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You Are Here > Home > Florida Water Sports > Canoeing

Canoeing in Florida

Florida Has Great Places To Canoe
New to the area? Use our Florida State Map

Northwest Florida Canoeing
Blackwater River is the only sand bottom river in the nation! You can paddle along the sandy white banks and calm waters of Blackwater River in crystal green water. Cedar trees and vibrant wildflowers line the banks along with native plants and a great deal of wildlife. Topsail Hill State Park is also a great place to canoe on the Gulf Coast. Western Lake in Grayton Beach State Park and Rocky Bayou State Park in Niceville are also recommended.

Coldwater Creek, near Milton (Panhandle)

Search the Pensacola area for canoe outfitters here.

Alafia River Paddling Trail, near Tampa in Hillsboro County. This is a 13-mile trip that starts in Alderman Ford County Park on SR 39.

Aucilla River Paddling Trail, east of Tallahassee

Blackwater/Royal Palm Hammock Creek in Collier-Seminole State Park near Marco Island

Bulow Creek Paddling Trail, Flagler Beach (northeast Florida)

Chipola River Paddling Trail, near Marianna (north Florida)

Econfina Creek Paddling Trail, near Panama City

Jonathan Dickinson State Park - This lush habitat of swamps and mangroves is named after a man who was shipwrecked near the park in 1696. It includes a stretch of the Loxahatchee River and is a popular spot for canoes and kayaks.

Estero Bay & River Paddling Trail, near Estero (Ft Myers)

Fisheating Creek Wildlife Management Area, just west of Lake Okeechobee

Hickey's Creek Paddling Trail, near Fort Myers

Holmes Creek Paddling Trail, near Vernon (Panhandle)

Little Manatee River Paddling Trail, east of Tampa

Loxahatchee National Wildlife Refuge - This 221-square mile park contains the most northerly portion of the Everglades and if you bring your own canoe, you can travel the 5.5 mile canoe trail.

John U. Lloyd Beach State Recreation Area - Dania Beach's barrier island includes a scenic mangrove-lined creek that runs through the middle of the park. You can rent canoes to explore this stretch of land that connects on the northern tip to Port Everglades.

John D. MacArthur Beach State Park - Located at the north end of Singer Island near West Palm Beach, here you'll find mangroves and hammocks with winding flats available for kayaking and canoes.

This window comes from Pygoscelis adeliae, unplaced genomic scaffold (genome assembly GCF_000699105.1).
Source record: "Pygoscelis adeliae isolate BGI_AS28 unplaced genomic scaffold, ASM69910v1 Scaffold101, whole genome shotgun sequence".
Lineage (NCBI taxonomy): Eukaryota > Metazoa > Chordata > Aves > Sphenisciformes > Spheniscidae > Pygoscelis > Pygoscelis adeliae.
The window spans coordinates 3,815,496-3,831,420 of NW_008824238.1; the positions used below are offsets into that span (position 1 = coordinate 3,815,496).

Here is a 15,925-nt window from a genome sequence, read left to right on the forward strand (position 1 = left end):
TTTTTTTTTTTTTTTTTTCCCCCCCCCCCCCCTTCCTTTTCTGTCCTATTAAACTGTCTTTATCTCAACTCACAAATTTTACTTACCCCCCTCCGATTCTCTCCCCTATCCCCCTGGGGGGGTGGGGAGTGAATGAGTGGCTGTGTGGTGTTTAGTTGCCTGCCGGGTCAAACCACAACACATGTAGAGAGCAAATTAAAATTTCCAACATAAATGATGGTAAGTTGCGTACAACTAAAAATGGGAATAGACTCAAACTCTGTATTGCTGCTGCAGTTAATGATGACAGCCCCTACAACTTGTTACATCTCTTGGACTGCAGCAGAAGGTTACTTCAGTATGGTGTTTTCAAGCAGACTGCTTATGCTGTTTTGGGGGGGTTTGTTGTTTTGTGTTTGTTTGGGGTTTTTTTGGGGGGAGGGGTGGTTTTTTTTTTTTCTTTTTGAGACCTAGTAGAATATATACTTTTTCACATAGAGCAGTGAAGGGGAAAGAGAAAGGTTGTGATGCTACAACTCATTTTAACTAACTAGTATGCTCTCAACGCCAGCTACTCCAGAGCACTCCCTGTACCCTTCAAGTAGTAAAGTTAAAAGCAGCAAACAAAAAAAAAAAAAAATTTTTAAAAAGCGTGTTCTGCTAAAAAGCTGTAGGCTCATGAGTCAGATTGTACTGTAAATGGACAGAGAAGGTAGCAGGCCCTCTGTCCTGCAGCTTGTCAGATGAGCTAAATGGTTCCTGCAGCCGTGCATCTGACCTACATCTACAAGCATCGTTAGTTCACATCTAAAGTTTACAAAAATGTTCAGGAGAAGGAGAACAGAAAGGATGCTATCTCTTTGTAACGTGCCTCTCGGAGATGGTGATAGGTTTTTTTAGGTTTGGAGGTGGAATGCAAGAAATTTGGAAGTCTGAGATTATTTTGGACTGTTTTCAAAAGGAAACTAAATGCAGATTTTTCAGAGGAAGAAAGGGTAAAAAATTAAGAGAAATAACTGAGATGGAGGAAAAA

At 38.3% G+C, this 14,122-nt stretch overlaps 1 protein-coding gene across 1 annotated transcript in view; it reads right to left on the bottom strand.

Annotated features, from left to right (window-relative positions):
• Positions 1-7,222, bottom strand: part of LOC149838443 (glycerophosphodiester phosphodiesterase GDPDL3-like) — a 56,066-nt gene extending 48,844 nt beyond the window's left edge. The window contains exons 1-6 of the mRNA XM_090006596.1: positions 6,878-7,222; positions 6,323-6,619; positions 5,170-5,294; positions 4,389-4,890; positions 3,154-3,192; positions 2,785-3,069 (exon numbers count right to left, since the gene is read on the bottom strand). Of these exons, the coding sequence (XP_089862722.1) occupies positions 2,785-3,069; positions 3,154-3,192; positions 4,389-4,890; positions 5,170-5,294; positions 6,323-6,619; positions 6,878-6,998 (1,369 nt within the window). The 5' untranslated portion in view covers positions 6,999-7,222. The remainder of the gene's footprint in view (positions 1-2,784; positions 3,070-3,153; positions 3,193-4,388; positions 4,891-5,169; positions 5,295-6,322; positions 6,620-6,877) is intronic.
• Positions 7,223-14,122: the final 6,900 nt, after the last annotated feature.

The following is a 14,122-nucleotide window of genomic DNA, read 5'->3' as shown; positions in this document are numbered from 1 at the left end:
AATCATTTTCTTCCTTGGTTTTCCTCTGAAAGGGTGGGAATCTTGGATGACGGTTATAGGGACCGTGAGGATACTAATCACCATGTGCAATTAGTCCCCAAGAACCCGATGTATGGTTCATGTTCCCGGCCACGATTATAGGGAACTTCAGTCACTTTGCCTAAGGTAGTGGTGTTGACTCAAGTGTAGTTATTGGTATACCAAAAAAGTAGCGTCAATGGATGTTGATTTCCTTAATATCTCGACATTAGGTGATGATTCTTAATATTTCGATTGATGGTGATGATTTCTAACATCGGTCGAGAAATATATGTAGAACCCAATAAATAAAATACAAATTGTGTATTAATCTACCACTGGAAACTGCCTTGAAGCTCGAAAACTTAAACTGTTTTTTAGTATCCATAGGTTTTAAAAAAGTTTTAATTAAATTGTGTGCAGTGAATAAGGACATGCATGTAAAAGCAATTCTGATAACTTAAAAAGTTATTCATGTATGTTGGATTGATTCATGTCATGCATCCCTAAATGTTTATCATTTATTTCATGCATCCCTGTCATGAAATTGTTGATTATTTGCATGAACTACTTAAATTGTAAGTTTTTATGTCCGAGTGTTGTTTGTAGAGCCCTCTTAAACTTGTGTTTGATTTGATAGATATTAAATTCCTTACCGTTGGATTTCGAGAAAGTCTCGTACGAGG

Pithlachascotee River Paddling Trail, New Port Richey

Santa Fe River Paddling Trail, near Fort White

Yellow River Paddling Trail, near Crestview (Panhandle area)

Wacissa River Paddling Trail, Wacissa

Withlacoochee River South Paddling Trail, Ocala

The Florida Department of Environmental Protection offers a website called Florida Greenway and Trails Guide This interactive site allows users to click a region to find canoe trails throughout the state.

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Regulations & Safety
Those who use a canoe or kayak should be aware that the minimum safety requirements apply to them just like any other vessel. A wearable life jacket for each person on board and some sort of efficient sound producing device (such as a plastic whistle) are required by both U.S. Coast Guard and state law. In addition, navigation between sunset and sunrise requires that a white light is available, and is to be displayed in sufficient time to avoid a collision. The requirements for vessel registration will apply to any canoe or kayak that is propelled by mechanical means (electric or gas motors).

Canoe Capsizing
If you capsize, float on the upstream side of the canoe.

  • You can be crushed on the downstream side if you run into an obstruction.
  • Do not attempt to stand or walk in swift moving water. A foot could become entrapped between submerged rocks and the current can pin you under.
  • Float on your back with your feet and arms extended. Float with your feet pointed downstream to fend off rocks. Don't fight the current. Use the current to backstroke your way to shore.

Getting In and Out of a Canoe
You can quickly and easily master getting into and out of a canoe without getting wet if you remember the following important points:

  • Keep your center of gravity low, and move slowly and deliberately.
  • Transfer your weight slowly from shore to the bottom center of the canoe.
  • Board your canoe directly into your paddling position whenever possible.
  • For maximum control and stability always kneel in canoes, even though some canoes have seats.
  • To get out of a canoe, simply reverse the steps described above.

Safety Tips
Paddlers need to follow the same safe practices as any other small boat operator. When paddling, you should:

  • Know how to paddle or swim in tremendous currents and be an experienced swimmer. Use the proper safety equipment & clothing.
  • Never paddle alone. Two canoes with two canoeists each is recommended. Three canoes with two canoeists each is even better.
  • Do not overload the canoe; tie down gear; and distribute weight evenly.
  • Check your canoe for leaks.
  • Carry the proper charts & maps. Map a general route and timetable when embarking on a long trip. Arrange for your vehicles to be shuttled to the takeout.
  • When approaching rapids or low head dams, go ashore well upstream and check them out before continuing. Be aware of any dangers ahead. Steer clear of drop offs and dams. Carry your craft around low head dams.
  • Stay away from strainers. Strainers are river obstructions that allow water to flow through, but which block people and boats and could throw you from the boat, damage it, or trap your craft. Strainers may be found in the form of overhanging branches, log jams or flooded islands.
  • If canoeing on a lake, watch the weather and stay close to shore. Head for shore if the waves increase.
  • If the water is cold, take all necessary precautions to avoid hypothermia.

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